Mass extinction: our fossil study reveals which types of species are most at risk from climate change
Animals in polar regions are at particular risk. Andrew Mobbs/Shutterstock

Many experts believe we may soon face a mass extinction event, with a high proportion of Earth’s species dying out. Projections indicate the climate will continue to change for centuries to come, and this is a significant threat to biodiversity that has already had an impact on many species.

Despite the threat that climate change poses to biodiversity, we do not yet fully understand how it causes animals to go extinct. In our new paper, published in Science, we used the fossil record to make more precise estimates.

The geological rock record provides critical insight on past extinctions caused by a variety of climate change events. Fossils therefore offer a rare opportunity to understand the mechanisms of extinction and investigate how climate shifts have led to extinction in the past. Understanding why species went extinct under natural, pre-human conditions is paramount, since human-induced extinction drivers are accumulating over time.

By identifying which traits are linked to extinction, we can potentially use this knowledge to identify at-risk species to prioritise in conservation efforts.

In our latest research article, we analysed a data set comprising over 290,000 marine invertebrate fossils, covering the last 485 million years of Earth’s history. We looked directly for the traits most crucial for survival in the geologic past.

Previous studies have highlighted small body size and limited geographic range size (the spatial extent occupied by a species) as key predictors of extinction risk throughout geological history.

We reconstructed the climate for 81 geological stages across the Phanerozoic (the current geological era, starting 541 million years ago). And we used climate models to determine the range of temperatures that each species can endure.

These factors were then compared against geographic range size and body size to assess their relative importance. We then estimated an external factor that may impact risk of extinction: the magnitude of climate change experienced by each species.

We assessed how the intrinsic traits, such as temperature tolerance and body size, compared to climate change in affecting a species’ risk of extinction. Our study is the first to directly compare traits to external factors in determining what drives extinction.

Our findings revealed that species inhabiting climatic extremes, such as polar or equatorial regions, were particularly susceptible to extinction. Species with a narrow thermal tolerance of approximately less than 15°C faced a significantly higher risk of extinction. We also found that smaller-bodied species are more prone to extinction due to both climatic and other changes.

However, the most important predictor of extinction risk was geographic range size. Species with smaller ranges, occupying more geographically-confined areas, had a higher likelihood of extinction.

Conversation is needed

Alarmingly, our research has, for the first time, identified climate change as a significant predictor of extinction, alongside other species’ traits.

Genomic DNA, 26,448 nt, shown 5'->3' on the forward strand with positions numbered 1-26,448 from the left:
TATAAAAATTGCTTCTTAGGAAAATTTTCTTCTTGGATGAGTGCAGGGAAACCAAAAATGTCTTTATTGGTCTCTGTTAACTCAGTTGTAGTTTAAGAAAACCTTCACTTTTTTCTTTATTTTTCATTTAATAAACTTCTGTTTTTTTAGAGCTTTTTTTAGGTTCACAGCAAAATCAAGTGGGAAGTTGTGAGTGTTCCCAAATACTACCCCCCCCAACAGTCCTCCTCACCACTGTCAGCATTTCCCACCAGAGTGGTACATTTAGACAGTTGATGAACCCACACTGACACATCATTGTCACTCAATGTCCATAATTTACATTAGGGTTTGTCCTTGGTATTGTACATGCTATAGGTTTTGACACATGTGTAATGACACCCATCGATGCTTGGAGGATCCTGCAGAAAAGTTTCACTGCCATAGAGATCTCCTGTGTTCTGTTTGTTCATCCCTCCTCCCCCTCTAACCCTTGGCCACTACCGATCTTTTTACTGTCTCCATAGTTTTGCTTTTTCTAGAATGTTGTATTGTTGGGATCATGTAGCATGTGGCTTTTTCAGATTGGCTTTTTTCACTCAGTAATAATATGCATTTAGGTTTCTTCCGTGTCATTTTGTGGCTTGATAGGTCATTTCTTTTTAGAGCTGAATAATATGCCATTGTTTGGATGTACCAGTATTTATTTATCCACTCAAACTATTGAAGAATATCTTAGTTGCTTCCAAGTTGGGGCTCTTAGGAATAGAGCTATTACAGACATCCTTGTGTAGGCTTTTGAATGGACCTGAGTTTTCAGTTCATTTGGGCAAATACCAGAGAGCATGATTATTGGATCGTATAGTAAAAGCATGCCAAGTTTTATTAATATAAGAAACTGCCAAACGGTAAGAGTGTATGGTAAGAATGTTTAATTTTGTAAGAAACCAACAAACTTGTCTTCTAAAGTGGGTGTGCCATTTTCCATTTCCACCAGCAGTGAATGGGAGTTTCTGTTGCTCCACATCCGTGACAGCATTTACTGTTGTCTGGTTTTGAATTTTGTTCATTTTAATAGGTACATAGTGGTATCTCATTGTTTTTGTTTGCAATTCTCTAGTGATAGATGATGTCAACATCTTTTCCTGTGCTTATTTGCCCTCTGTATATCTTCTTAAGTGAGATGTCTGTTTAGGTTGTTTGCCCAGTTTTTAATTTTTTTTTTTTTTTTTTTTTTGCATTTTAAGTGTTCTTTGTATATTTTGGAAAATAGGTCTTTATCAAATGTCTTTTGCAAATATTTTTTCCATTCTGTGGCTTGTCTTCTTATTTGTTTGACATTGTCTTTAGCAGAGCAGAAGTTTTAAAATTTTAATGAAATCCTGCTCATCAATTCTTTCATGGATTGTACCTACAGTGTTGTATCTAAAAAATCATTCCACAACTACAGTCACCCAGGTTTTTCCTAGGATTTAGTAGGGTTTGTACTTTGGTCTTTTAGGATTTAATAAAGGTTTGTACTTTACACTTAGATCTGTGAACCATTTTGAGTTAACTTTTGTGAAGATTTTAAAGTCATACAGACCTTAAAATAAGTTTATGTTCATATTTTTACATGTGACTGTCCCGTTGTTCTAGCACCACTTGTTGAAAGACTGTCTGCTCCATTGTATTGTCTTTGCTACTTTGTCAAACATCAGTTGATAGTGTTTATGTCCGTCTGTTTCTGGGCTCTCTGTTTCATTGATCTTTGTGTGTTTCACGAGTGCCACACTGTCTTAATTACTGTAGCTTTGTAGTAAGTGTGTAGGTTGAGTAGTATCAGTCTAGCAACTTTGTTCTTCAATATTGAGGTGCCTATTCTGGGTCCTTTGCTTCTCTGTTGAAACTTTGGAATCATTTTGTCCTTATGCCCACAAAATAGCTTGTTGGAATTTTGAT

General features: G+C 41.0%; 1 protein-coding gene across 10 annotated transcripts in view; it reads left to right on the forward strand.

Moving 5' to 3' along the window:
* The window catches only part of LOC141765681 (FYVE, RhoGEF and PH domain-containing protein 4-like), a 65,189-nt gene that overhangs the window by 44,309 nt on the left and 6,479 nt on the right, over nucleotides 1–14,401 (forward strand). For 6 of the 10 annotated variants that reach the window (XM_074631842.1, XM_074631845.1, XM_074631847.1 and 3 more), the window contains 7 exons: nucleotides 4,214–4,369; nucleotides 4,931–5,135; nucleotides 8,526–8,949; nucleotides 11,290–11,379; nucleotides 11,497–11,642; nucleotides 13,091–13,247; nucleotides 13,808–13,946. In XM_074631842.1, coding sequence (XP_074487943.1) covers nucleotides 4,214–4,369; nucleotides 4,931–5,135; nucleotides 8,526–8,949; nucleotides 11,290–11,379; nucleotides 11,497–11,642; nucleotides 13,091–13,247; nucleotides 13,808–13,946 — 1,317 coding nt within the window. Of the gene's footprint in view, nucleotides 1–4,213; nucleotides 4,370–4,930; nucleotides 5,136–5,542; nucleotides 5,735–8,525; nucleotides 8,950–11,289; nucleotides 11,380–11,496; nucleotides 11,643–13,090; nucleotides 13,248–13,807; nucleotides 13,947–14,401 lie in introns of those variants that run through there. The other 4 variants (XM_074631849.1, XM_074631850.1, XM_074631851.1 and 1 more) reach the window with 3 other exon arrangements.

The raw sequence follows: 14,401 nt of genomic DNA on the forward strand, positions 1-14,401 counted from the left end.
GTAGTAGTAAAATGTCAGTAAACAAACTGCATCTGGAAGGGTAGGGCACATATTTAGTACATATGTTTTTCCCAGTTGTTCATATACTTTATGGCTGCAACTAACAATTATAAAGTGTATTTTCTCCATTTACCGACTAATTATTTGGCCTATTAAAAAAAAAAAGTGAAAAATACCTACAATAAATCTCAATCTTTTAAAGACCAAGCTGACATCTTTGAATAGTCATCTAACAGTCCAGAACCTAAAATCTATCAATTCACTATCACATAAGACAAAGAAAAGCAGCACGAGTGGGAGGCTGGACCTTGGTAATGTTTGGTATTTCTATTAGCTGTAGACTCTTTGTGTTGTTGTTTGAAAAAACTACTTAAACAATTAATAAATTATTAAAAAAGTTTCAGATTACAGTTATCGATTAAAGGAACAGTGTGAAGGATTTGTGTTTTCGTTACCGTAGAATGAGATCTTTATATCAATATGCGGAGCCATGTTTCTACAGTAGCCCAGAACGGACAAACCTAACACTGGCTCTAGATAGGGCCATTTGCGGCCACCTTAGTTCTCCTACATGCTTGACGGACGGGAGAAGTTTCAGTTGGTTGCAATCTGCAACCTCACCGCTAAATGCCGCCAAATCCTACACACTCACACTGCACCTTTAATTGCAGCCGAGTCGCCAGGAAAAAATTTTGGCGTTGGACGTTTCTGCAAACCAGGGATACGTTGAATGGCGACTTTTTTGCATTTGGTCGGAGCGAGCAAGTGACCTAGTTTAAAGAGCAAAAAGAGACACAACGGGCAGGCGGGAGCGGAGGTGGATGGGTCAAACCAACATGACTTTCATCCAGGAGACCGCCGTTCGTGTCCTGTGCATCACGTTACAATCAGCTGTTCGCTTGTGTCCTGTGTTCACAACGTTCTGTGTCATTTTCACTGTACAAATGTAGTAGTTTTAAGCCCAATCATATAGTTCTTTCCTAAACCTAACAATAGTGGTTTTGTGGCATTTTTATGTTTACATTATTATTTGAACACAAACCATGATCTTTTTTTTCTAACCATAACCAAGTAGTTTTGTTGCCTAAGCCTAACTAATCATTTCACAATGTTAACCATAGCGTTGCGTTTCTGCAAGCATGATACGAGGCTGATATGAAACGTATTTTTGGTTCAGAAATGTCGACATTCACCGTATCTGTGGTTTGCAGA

We observed that species subjected to local climate changes of 7°C or greater across geological stages were significantly more likely to face extinction. This suggests that surpassing this climate change threshold increases the likelihood of extinction for a species, regardless of its other traits.

That said, the research shows that there is a cumulative effect of these variables on extinction risk. This underscores the importance of considering a broad spectrum of factors when assessing vulnerability to extinction.

For instance, a species residing in polar regions, characterised by a small geographic range size and body size, and subjected to significant climate change, would face a higher extinction risk than what might be inferred if considering only its geographic range. This holistic approach reveals the interplay between various biological and environmental factors in determining species’ survival over geological timescales.

Our research underscores the urgent challenge climate change poses to global biodiversity. But it also emphasises the necessity for continued research.

Many uncertainties remain when it comes to extinction risk, particularly around why certain traits confer extinction resistance and how traits interact to effect extinction risk. This additional research is essential to fully leverage our study’s implications for conservation strategies.

Without immediate and targeted conservation efforts, informed by a deeper understanding, we risk moving toward a sixth mass extinction event. So our work provides a pivotal call to action. We should mitigate climate change, but also do more research to bolster our understanding of the impacts on vulnerable species.

The Conversation

Erin Saupe receives funding from the Leverhulme Prize and NERC grant NE/V011405/1.

Cooper Malanoski does not work for, consult, own shares in or receive funding from any company or organisation that would benefit from this article, and has disclosed no relevant affiliations beyond their academic appointment.